Vatican backs controversial bishop accused of abuse cover-up

In a rare move, the Vatican has publicly defended the recent appointment of a controversial bishop accused of covering up child abuse in Chile.

The Vatican press office stated: “Prior to the recent appointment of His Excellency Msgr Juan de la Cruz Barros Madrid as bishop of Osorno, Chile, the Congregation for Bishops carefully examined the prelate’s candidature and did not find objective reasons to preclude the appointment.”

Bishop Barros’s installation Mass last month was cut short after protests at the cathedral in Osorno.

Chilean clergy sexual abuse survivors accuse Bishop Barros of covering up abuse by Fr Fernando Karadima when Bishop Barros was a priest.

Fr Karadima, a once-renowned spiritual leader, was found guilty by the Vatican in 2011 of sexually abusing minors.

He was ordered to retire to a life of penitence and prayer.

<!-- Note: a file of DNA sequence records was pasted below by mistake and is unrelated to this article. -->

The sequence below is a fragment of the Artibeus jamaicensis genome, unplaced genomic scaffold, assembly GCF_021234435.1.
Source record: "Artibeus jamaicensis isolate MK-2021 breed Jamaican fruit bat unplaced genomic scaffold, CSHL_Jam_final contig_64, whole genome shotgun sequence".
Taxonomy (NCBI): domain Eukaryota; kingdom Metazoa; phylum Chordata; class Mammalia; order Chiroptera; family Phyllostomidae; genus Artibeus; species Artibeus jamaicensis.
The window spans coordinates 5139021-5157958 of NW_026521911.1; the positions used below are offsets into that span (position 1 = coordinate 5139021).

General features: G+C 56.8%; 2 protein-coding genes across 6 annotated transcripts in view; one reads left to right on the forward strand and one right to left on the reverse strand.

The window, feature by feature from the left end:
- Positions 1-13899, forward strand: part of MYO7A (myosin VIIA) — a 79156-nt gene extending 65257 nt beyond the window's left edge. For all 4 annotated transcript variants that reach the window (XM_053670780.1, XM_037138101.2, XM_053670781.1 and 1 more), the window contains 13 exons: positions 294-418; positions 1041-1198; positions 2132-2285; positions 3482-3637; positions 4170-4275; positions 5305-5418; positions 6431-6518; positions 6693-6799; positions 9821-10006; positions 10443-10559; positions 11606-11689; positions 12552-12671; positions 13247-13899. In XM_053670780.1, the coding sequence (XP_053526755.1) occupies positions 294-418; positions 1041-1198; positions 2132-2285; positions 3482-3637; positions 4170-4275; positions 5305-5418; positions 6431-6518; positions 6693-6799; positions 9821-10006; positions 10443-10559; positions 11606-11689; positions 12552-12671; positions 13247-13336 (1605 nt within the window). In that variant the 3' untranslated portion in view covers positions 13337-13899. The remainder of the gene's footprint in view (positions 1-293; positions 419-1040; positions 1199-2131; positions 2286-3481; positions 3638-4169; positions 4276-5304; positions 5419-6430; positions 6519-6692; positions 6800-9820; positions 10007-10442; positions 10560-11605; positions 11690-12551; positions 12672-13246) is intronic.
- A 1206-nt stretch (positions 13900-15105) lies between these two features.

Chilean criminal charges against Fr Karadima were dropped because of technicalities, including the expiry of the statute of limitations time period since the crimes.

Survivors say that as a priest, Bishop Barros not only worked to cover up Fr Karadima’s crimes, but witnessed some of them as they happened.

Bishop Barros, who previously served as the head of Chile’s diocese for the military, has denied the claims.

He said he “never had knowledge or imagined the serious abuses that this priest [Karadima] committed with his victim”.

Five members of the Pontificial Commission for the Protection of Minors have expressed “concern and incredulity” at Bishop Barros’s appointment.

Commission member and abuse survivor Marie Collins from Ireland said: “The voice of the survivors is being ignored.”

She added that ” . . . the safety of children in this diocese is being left in the hands of a bishop about whom there are grave concerns for his commitment to child protection”.

Another commission member and abuse survivor, Peter Saunders, has said he might have to quit the commission unless Pope Francis withdraws the Barros appointment.

Both Pope Francis and commission head Cardinal Sean O’Malley have previously pledged that gaps around bishops’ accountability on abuse cover ups will be filled.


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